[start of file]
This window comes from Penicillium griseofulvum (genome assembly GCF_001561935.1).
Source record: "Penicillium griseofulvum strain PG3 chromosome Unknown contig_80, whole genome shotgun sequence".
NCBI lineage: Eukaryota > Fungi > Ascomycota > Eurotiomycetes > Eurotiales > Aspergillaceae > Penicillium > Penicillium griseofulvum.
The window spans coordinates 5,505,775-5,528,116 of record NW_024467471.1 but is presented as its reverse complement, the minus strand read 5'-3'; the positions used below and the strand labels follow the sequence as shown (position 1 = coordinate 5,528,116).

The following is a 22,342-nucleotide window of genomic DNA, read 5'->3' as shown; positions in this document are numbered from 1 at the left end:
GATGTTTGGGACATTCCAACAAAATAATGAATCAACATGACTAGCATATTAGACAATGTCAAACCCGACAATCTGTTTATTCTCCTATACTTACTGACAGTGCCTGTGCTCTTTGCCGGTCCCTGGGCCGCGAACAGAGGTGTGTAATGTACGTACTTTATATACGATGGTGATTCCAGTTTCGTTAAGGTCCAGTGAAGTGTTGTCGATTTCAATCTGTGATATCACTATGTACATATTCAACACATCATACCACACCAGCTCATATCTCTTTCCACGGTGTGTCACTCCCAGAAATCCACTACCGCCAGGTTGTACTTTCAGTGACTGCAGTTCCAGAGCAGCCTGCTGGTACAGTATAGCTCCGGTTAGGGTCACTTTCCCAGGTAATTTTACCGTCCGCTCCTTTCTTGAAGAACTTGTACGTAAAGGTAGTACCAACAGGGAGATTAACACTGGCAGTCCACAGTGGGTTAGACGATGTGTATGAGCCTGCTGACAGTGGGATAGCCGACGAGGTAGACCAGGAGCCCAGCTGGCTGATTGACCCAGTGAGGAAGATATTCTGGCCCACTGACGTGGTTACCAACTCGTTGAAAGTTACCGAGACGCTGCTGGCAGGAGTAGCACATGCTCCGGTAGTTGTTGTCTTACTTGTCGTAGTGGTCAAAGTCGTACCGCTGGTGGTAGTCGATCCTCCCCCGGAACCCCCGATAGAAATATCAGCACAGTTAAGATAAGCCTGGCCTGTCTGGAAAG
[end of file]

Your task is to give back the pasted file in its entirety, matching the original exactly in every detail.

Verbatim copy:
This window comes from Penicillium griseofulvum (genome assembly GCF_001561935.1).
Source record: "Penicillium griseofulvum strain PG3 chromosome Unknown contig_80, whole genome shotgun sequence".
NCBI lineage: Eukaryota > Fungi > Ascomycota > Eurotiomycetes > Eurotiales > Aspergillaceae > Penicillium > Penicillium griseofulvum.
The window spans coordinates 5,505,775-5,528,116 of record NW_024467471.1 but is presented as its reverse complement, the minus strand read 5'-3'; the positions used below and the strand labels follow the sequence as shown (position 1 = coordinate 5,528,116).

The following is a 22,342-nucleotide window of genomic DNA, read 5'->3' as shown; positions in this document are numbered from 1 at the left end:
GATGTTTGGGACATTCCAACAAAATAATGAATCAACATGACTAGCATATTAGACAATGTCAAACCCGACAATCTGTTTATTCTCCTATACTTACTGACAGTGCCTGTGCTCTTTGCCGGTCCCTGGGCCGCGAACAGAGGTGTGTAATGTACGTACTTTATATACGATGGTGATTCCAGTTTCGTTAAGGTCCAGTGAAGTGTTGTCGATTTCAATCTGTGATATCACTATGTACATATTCAACACATCATACCACACCAGCTCATATCTCTTTCCACGGTGTGTCACTCCCAGAAATCCACTACCGCCAGGTTGTACTTTCAGTGACTGCAGTTCCAGAGCAGCCTGCTGGTACAGTATAGCTCCGGTTAGGGTCACTTTCCCAGGTAATTTTACCGTCCGCTCCTTTCTTGAAGAACTTGTACGTAAAGGTAGTACCAACAGGGAGATTAACACTGGCAGTCCACAGTGGGTTAGACGATGTGTATGAGCCTGCTGACAGTGGGATAGCCGACGAGGTAGACCAGGAGCCCAGCTGGCTGATTGACCCAGTGAGGAAGATATTCTGGCCCACTGACGTGGTTACCAACTCGTTGAAAGTTACCGAGACGCTGCTGGCAGGAGTAGCACATGCTCCGGTAGTTGTTGTCTTACTTGTCGTAGTGGTCAAAGTCGTACCGCTGGTGGTAGTCGATCCTCCCCCGGAACCCCCGATAGAAATATCAGCACAGTTAAGATAAGCCTGGCCTGTCTGGAAAG